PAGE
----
ECU Files Federal Lawsuit Against Website

East Carolina University reports it has filed a lawsuit in federal court "to protect its trademarks and brands from unauthorized use by the owner of a Greenville publication and website called"

The owner of is Roy Hopkins Jr.

The suit, filed Friday, alleges that the website's owner, Roy Hopkins Jr., "engaged in trademark infringement,cyberpiracy and unfair competition."

"The university has made every effort to resolve this issue without going to court," said Paul Zigas, ECU's senior associate university attorney. "We have tried unsuccessfully to persuade Mr. Hopkins to stop the practices that we allege violate both federal and state laws. Unfortunately, the university is left with no alternative but to litigate this matter.”

WITN spoke with Hopkins Monday afternoon.

Hopkins tells WITN he met with ECU about a year ago, and claims they agreed he could use the words "healthy pirates," as well as the colors and images as long as he used a disclaimer. Hopkins said he has used the disclaimer as instructed. He also says he is using the colors purple and what is called Tennessee orange, not gold.

Hopkins said he didn't hear from ECU again until about a month ago, when he got a letter from the university. He said it was a shock.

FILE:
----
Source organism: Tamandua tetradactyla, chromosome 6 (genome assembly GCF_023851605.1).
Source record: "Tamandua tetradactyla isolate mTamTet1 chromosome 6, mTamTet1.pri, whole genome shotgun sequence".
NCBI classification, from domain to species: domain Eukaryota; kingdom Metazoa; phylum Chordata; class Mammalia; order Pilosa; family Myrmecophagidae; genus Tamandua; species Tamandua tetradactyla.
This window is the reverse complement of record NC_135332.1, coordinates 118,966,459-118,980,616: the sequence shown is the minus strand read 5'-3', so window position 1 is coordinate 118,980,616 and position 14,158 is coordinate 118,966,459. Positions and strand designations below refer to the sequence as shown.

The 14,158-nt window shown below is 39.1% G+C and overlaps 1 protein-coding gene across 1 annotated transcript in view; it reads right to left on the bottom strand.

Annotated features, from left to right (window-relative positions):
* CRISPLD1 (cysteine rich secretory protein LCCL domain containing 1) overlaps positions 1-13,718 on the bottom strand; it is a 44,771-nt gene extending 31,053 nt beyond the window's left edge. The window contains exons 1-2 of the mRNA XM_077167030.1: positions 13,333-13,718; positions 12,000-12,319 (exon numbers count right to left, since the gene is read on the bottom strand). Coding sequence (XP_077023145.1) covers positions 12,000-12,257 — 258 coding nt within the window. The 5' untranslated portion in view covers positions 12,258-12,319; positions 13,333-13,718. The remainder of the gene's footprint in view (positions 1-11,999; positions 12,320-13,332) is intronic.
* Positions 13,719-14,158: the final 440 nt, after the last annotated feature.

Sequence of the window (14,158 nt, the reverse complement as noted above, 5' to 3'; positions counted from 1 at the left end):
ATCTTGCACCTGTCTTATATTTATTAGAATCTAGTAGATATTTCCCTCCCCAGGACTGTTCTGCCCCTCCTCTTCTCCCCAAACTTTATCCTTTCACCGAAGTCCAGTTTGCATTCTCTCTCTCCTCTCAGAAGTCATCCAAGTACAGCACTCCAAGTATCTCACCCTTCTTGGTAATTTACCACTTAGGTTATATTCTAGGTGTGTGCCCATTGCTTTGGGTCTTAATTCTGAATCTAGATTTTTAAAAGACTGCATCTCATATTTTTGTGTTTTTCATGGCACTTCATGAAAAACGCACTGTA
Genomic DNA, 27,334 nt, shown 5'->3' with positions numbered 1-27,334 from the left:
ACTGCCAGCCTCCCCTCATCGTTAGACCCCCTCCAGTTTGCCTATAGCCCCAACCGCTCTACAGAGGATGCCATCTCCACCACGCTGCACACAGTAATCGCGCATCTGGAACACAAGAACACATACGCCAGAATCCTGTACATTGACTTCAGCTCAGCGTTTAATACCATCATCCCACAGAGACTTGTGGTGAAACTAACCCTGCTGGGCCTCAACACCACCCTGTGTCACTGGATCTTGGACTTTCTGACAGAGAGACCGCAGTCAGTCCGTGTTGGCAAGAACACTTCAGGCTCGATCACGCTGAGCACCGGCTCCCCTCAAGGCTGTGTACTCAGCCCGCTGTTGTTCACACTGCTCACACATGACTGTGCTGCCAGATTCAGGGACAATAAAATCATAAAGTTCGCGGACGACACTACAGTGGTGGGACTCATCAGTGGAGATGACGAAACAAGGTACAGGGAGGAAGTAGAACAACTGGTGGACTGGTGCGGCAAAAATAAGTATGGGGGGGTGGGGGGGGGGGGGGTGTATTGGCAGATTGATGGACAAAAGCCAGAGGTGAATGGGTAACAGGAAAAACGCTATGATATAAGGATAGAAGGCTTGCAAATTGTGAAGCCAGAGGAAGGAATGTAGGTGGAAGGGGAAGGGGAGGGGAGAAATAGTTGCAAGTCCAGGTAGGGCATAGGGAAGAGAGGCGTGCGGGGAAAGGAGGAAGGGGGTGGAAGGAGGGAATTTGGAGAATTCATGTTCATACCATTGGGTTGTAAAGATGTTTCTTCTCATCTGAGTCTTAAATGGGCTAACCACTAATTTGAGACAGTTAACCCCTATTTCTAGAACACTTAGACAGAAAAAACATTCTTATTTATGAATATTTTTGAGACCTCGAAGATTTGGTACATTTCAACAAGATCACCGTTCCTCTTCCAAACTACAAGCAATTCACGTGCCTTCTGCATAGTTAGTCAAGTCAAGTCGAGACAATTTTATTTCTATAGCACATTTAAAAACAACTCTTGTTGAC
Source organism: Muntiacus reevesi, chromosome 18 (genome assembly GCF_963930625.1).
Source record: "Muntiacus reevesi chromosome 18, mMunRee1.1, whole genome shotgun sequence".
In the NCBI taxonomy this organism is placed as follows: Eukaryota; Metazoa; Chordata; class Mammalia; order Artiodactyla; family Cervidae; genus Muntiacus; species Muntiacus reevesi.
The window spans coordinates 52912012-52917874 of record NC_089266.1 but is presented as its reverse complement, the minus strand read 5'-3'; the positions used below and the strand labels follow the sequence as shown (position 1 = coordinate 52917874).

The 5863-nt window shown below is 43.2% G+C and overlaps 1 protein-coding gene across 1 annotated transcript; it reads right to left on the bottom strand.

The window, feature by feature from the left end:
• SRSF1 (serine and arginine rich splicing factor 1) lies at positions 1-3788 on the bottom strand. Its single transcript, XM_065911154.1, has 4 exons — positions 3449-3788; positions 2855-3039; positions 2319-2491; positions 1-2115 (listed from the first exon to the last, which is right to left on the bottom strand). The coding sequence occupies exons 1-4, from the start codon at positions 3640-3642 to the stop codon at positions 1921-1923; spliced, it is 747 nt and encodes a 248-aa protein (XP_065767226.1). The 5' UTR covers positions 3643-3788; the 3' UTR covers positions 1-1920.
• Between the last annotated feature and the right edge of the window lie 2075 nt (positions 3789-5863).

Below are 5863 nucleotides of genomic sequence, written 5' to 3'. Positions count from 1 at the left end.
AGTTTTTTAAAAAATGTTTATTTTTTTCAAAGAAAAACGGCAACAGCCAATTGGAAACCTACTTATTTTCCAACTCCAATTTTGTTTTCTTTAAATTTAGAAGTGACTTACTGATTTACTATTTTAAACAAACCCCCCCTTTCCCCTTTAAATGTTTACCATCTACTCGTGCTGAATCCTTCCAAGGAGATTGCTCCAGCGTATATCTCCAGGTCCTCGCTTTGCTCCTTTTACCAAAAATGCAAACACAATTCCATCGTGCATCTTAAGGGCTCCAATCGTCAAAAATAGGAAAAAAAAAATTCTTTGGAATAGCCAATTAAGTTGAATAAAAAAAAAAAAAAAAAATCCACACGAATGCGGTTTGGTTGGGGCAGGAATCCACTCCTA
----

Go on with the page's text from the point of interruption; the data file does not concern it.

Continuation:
"I don't know what the deal is," Hopkins said. "Now they've taken it to a whole new level."

Hopkins said he was born in Greenville, is a lifelong Pirate fan and graduated from ECU in 2006, and that he has been dealing with the university forever.

Hopkins, who owns a personal trainer business, said his interest in fitness and health is what prompted him to start the website. He says it's been up since 2009.

Hopkins said he is in the process of hiring an attorney.

Both the ECU Board of Trustees and the University of North Carolina Board of Governors approved the lawsuit filing.

"It is very important to protect your brand," said David Brody, chair of the ECU Board of Trustees.

A news release from ECU states Zigas said the university believes that the "" publication and website use marks and colors that are confusingly similar to familiar ECU logos, colors, and registered trademarks, such as the skull and crossbones and the words "East Carolina University Pirates" above a saber. In addition, he said, the term "Healthy Pirates" has been used for at least 10 years by an ECU student organization that promotes health and wellness. The "Healthy Pirates" name is a university-owned trademark, he said, and ECU is a nationally respected provider of medical services, including for the people of eastern North Carolina and Greenville. Zigas noted that the university, through its licensing partner, the Collegiate Licensing Co., frequently addresses trademark matters with commercial enterprises that intentionally or inadvertently misuse university-owned marks, and successful resolutions are reached in the majority of cases without the need to resort to litigation.

"We regret that we have not been able to reach an agreement with Mr. Hopkins, but the University will do what is necessary to protect its reputation, good will and intellectual property rights," Zigas said.

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